Gel photo of PCR amplification to detect GMO or transgenes in food.
Foodmap: Genetically Modified Organisms (GMO's) Worldwide, 3D animation with no audio
DNA polymerase (blue) makes many copies of DNA (red) in a cycle of the polymerase chain reaction (PCR).
Polymerase chain reaction (PCR) enables researchers to produce millions of copies of a specific DNA sequence in approximately two hours. This automated process bypasses the need to use bacteria for amplifying DNA.
Kary Mullis explains how the polymerase chain reaction (PCR) was named.
Image of Kary Mullis. In 1985, Kary Mullis invented the polymerase chain reaction (PCR), a method of amplifying or producing many copies of a specific piece of DNA. The revelation came to this eccentric character on a drive in northern California.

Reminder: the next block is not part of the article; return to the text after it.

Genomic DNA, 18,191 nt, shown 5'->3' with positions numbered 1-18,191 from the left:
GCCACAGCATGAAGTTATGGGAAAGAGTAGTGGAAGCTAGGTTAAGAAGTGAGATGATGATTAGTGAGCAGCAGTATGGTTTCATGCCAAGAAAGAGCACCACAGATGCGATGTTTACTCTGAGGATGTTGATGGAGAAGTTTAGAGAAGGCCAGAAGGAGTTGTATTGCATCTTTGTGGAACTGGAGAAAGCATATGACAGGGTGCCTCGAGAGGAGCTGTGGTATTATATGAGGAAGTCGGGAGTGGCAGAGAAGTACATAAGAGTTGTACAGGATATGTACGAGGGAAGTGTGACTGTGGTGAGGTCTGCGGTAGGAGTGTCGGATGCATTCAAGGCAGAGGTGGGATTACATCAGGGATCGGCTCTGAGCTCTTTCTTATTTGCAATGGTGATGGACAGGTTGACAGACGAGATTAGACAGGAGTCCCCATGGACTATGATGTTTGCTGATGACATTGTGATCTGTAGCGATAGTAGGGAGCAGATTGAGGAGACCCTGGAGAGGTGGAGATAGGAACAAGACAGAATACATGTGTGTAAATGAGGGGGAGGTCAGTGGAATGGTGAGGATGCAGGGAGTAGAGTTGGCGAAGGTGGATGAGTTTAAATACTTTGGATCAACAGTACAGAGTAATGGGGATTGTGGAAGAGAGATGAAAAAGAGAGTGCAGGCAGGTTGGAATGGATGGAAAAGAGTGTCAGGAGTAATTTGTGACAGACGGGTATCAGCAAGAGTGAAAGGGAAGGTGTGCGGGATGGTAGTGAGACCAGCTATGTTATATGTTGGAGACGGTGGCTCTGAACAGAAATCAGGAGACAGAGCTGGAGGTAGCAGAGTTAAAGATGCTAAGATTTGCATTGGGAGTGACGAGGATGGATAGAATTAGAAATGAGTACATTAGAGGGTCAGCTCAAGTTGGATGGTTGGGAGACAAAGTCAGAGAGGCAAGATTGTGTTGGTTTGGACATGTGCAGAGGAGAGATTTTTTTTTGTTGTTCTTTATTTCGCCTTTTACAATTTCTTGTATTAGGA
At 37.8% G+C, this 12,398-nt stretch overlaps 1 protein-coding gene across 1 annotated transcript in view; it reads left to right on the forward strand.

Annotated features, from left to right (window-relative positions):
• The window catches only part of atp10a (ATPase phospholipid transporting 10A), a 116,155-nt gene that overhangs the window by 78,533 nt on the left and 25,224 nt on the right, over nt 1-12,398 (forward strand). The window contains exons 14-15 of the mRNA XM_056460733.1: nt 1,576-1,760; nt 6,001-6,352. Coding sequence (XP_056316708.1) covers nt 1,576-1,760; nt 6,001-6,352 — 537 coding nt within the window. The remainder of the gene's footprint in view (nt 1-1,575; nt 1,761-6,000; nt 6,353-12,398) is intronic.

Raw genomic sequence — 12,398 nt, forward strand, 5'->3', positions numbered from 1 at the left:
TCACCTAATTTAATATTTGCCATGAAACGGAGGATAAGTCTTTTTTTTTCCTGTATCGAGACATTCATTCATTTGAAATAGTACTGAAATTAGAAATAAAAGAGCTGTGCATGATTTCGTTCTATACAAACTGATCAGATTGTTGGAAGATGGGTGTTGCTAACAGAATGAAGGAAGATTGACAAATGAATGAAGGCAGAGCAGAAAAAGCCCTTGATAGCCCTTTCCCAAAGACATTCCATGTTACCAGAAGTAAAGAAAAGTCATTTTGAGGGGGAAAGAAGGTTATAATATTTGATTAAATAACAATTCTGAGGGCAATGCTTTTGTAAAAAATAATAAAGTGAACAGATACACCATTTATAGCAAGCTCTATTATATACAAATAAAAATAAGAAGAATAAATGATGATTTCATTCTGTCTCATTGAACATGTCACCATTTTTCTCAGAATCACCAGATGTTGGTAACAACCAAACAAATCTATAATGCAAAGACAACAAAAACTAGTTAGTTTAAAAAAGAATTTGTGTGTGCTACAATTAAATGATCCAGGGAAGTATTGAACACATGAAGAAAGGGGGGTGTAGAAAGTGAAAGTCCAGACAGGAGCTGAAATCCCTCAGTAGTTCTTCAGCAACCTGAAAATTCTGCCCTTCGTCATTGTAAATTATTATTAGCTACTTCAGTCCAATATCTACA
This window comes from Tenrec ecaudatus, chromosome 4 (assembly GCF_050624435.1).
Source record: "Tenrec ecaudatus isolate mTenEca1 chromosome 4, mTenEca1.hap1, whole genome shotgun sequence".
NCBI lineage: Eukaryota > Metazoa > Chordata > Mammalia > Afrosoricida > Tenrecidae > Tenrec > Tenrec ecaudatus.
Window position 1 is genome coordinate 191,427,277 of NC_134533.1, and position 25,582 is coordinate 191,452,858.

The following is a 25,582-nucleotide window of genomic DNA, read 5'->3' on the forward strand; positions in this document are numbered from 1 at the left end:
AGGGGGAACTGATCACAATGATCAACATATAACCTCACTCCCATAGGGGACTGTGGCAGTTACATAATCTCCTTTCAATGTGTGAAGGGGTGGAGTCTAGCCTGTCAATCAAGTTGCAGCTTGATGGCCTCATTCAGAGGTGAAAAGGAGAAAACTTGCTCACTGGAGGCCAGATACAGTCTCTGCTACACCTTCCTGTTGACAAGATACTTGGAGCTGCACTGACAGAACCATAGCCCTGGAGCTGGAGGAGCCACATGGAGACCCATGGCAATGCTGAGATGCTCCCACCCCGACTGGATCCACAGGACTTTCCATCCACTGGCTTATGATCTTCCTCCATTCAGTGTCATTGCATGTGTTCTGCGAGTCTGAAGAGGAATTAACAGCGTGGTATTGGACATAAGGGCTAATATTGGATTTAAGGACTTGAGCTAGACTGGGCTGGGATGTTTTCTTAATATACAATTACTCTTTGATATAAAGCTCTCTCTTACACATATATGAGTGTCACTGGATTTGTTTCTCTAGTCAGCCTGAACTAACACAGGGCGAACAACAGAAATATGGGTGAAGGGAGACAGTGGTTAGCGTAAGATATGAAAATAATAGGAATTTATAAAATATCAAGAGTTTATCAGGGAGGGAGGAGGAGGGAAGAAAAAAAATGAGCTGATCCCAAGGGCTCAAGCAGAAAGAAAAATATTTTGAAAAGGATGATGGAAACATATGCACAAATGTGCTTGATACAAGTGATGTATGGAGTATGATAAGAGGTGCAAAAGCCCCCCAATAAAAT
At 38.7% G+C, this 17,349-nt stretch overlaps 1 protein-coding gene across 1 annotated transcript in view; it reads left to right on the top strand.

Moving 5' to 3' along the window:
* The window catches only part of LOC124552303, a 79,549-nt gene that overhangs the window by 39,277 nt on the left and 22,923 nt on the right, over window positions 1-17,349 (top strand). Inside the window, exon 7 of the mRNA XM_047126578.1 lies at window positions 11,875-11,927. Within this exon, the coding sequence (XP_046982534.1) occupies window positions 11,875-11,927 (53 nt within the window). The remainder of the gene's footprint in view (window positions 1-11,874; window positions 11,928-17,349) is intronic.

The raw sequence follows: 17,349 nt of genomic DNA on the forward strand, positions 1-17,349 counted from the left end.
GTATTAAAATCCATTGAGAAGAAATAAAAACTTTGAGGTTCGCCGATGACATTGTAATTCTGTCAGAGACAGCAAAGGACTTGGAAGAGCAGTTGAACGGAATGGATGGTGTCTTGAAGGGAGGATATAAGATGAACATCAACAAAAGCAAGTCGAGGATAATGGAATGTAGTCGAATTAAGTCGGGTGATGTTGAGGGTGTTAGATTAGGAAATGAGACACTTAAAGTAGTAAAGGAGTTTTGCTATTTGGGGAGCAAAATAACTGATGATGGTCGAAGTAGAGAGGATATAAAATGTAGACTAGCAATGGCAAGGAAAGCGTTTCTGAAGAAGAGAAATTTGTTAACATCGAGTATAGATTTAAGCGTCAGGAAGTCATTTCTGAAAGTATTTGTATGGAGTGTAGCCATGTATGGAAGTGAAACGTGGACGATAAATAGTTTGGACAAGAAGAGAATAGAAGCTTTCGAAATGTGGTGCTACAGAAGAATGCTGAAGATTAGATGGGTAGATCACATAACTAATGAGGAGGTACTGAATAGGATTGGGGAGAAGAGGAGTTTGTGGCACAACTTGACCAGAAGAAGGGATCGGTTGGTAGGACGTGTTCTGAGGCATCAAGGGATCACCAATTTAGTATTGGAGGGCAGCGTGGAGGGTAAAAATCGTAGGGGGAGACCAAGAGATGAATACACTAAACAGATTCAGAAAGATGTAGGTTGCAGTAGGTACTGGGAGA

The DNA sequencing method developed by Fred Sanger forms the basis of automated "cycle" sequencing reactions today.
The cycles of the polymerase chain reaction (PCR).
This method uses homologous recombination to disable a gene of interest to produce a genetic knockout.
Kary Mullis talks about his discovery of the polymerase chain reaction (PCR), a process that allows chemists to produce many copies of a specific fragment of DNA.